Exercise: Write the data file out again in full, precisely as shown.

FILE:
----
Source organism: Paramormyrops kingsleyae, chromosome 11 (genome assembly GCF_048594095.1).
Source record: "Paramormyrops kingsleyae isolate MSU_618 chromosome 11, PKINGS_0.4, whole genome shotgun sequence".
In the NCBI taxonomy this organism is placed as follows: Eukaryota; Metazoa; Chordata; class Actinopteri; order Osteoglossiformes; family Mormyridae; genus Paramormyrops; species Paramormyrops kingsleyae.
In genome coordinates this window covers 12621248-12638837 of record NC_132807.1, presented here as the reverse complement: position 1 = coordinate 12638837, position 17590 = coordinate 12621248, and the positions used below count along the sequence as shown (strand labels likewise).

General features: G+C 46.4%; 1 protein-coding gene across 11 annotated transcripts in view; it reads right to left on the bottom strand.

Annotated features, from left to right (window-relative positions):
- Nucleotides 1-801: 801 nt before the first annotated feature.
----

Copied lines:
Source organism: Paramormyrops kingsleyae, chromosome 11 (genome assembly GCF_048594095.1).
Source record: "Paramormyrops kingsleyae isolate MSU_618 chromosome 11, PKINGS_0.4, whole genome shotgun sequence".
In the NCBI taxonomy this organism is placed as follows: Eukaryota; Metazoa; Chordata; class Actinopteri; order Osteoglossiformes; family Mormyridae; genus Paramormyrops; species Paramormyrops kingsleyae.
In genome coordinates this window covers 12621248-12638837 of record NC_132807.1, presented here as the reverse complement: position 1 = coordinate 12638837, position 17590 = coordinate 12621248, and the positions used below count along the sequence as shown (strand labels likewise).

General features: G+C 46.4%; 1 protein-coding gene across 11 annotated transcripts in view; it reads right to left on the bottom strand.

Annotated features, from left to right (window-relative positions):
- Nucleotides 1-801: 801 nt before the first annotated feature.